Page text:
new

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See also: New, new-, and ñew

English[edit]

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Etymology[edit]

From Middle English newe, from Old English nīwe, nēowe (new), from Proto-Germanic *niwjaz (new, fresh), from Proto-Indo-European *néwos (new).

Compare also Old English (now). More at now.

Pronunciation[edit]

Adjective[edit]

new (comparative newer, superlative newest)

  1. Recently made, or created.
    • 2013 July 19, Timothy Garton Ash, “Where Dr Pangloss meets Machiavelli”, The Guardian Weekly, volume 189, number 6, page 18: 
      Hidden behind thickets of acronyms and gorse bushes of detail, a new great game is under way across the globe. Some call it geoeconomics, but it's geopolitics too. The current power play consists of an extraordinary range of countries simultaneously sitting down to negotiate big free trade and investment agreements.
    This is a new scratch on my car!   The band just released a new album.
  2. Additional; recently discovered.
    We turned up some new evidence from the old files.
  3. Current or later, as opposed to former.
    My new car is much better than my previous one, even though it is older.   We had been in our new house for five years by then.
  4. Used to distinguish something established more recently, named after something or some place previously existing.
    New Bond Street is an extension of Bond Street.
  5. In original condition; pristine; not previously worn or used.
    Are you going to buy a new car or a second-hand one?
  6. Refreshed, reinvigorated, reformed.
    That shirt is dirty. Go and put on a new one.   I feel like a new person after a good night's sleep.   After the accident, I saw the world with new eyes.
  7. Young.
    My sister has a new baby, and our mother is excited to finally have a grandchild.
  8. Of recent origin; having taken place recently.
    I can't see you for a while; the pain is still too new.   Did you see the new King Lear at the theatre?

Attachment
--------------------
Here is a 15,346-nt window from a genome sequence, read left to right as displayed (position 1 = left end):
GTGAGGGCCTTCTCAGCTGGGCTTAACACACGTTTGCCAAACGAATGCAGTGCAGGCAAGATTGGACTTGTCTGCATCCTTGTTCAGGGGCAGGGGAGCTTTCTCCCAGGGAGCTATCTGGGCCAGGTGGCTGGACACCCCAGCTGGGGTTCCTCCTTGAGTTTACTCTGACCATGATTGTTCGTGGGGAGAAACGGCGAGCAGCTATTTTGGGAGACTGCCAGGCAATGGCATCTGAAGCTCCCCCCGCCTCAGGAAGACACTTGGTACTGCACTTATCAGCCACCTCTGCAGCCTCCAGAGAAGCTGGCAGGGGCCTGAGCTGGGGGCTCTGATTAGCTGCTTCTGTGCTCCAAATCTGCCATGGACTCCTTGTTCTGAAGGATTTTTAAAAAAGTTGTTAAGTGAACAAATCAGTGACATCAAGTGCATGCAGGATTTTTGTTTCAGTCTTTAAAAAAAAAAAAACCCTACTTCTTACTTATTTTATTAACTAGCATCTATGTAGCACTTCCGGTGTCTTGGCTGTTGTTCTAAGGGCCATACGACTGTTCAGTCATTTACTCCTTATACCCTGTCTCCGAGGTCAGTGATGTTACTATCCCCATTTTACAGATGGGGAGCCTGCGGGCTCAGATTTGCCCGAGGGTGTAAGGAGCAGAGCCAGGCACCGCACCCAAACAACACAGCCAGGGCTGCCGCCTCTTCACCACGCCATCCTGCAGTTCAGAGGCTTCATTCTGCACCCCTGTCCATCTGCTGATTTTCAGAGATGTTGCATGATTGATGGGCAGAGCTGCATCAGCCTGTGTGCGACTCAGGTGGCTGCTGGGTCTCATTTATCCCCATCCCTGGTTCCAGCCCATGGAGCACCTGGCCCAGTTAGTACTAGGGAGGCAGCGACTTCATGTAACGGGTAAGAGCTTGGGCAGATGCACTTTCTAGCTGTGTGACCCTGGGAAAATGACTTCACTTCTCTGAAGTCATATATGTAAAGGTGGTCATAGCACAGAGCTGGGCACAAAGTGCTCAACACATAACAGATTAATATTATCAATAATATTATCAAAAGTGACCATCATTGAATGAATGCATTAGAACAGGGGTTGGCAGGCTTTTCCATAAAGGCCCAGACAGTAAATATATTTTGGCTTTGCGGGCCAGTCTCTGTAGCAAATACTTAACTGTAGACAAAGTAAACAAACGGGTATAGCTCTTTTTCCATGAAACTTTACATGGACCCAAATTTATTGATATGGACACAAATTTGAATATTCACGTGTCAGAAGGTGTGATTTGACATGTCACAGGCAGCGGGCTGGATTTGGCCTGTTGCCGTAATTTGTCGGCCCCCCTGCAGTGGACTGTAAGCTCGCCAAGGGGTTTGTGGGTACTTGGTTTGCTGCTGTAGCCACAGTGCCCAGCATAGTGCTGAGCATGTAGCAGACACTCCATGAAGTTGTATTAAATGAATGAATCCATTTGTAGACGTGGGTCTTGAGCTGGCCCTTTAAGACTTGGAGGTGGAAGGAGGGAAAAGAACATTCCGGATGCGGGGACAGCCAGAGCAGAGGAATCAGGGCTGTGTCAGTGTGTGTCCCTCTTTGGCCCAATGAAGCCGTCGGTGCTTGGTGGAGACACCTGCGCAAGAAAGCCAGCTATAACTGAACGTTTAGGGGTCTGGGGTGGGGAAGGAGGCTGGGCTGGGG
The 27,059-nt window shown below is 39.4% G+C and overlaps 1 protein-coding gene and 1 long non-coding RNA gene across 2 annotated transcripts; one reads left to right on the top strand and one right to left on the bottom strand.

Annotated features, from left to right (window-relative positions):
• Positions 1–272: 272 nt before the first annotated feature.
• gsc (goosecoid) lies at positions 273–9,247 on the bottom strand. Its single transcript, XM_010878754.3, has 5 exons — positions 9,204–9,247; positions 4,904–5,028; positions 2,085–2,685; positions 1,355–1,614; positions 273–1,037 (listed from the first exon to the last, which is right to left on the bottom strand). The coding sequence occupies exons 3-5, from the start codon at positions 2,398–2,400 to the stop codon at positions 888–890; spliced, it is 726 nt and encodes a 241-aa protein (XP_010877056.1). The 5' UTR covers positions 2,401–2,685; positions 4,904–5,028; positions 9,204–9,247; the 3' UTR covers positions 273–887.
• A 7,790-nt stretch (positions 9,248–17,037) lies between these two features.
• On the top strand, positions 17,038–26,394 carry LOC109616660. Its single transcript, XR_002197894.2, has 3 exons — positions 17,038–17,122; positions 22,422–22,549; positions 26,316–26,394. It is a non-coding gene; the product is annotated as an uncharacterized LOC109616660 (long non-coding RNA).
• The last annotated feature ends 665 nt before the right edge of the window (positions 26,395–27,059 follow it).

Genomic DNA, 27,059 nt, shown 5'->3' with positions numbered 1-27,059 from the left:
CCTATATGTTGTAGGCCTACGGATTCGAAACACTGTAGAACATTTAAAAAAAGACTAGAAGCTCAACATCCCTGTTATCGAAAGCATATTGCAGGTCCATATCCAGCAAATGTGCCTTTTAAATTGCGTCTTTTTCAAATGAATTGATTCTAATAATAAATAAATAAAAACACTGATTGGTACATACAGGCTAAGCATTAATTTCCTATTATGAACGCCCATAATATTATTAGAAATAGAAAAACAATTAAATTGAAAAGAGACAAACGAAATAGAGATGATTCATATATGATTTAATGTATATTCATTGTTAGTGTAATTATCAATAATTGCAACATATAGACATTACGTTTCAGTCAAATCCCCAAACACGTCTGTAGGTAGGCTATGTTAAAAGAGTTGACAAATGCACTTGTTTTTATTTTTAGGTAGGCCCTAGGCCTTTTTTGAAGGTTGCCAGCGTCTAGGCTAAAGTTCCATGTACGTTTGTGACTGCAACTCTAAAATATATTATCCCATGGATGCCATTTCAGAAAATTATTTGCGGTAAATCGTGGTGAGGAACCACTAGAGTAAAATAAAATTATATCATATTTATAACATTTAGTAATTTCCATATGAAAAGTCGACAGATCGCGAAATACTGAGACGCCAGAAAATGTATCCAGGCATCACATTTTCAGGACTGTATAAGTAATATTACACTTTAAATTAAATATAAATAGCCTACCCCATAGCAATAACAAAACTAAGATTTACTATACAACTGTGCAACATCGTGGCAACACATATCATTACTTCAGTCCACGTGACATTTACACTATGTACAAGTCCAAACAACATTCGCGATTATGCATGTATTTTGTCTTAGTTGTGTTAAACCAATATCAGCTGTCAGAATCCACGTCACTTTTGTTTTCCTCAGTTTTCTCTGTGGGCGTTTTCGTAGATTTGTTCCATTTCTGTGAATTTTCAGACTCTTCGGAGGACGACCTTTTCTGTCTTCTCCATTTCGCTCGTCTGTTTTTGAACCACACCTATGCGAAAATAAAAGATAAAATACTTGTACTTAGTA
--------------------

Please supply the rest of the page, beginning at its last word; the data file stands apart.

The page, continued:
9. Strange, unfamiliar or not previously known.
    • 2013 July 6, “The rise of smart beta”, The Economist, volume 408, number 8843, page 68: 
      Investors face a quandary. Cash offers a return of virtually zero in many developed countries; government-bond yields may have risen in recent weeks but they are still unattractive. Equities have suffered two big bear markets since 2000 and are wobbling again. It is hardly surprising that pension funds, insurers and endowments are searching for new sources of return.
    The idea was new to me.   I need to meet new people.
  10. Recently arrived or appeared.
    • 1913, Joseph C. Lincoln, chapter 1, Mr. Pratt's Patients:
      'Twas early June, the new grass was flourishing everywheres, the posies in the yard—peonies and such—in full bloom, the sun was shining, and the water of the bay was blue, with light green streaks where the shoal showed.
    Have you met the new guy in town?   He is the new kid at school.
  11. Inexperienced or unaccustomed at some task.
    Don't worry that you're new at this job; you'll get better with time.   I'm new at this business.
  12. (of a period of time) Next; about to begin or recently begun.
    We expect to grow at 10% annually in the new decade.

Synonyms[edit]

Antonyms[edit]

Translations[edit]

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Adverb[edit]

new (comparative more new, superlative most new)

  1. Newly (especially in composition).
    new-born,new-formed,new-found, new-mown
  2. As new; from scratch.
    They are scraping the site clean to build new.

Related terms[edit]

Noun[edit]

new (uncountable)

  1. Things that are new.
    Out with the old, in with the new.
  2. (Australia) A kind of light beer.

Derived terms[edit]

Verb[edit]

new (third-person singular simple present news, present participle newing, simple past and past participle newed)

  1. (obsolete) To make new; to renew.

Statistics[edit]

Anagrams[edit]


German[edit]

Adjective[edit]

new

  1. (uncommon) Obsolete spelling of neu.
    • 1581, Ein new Kochbuch / Das ist Ein grundtliche beschreibung [] (printed in Frankfurt am Main)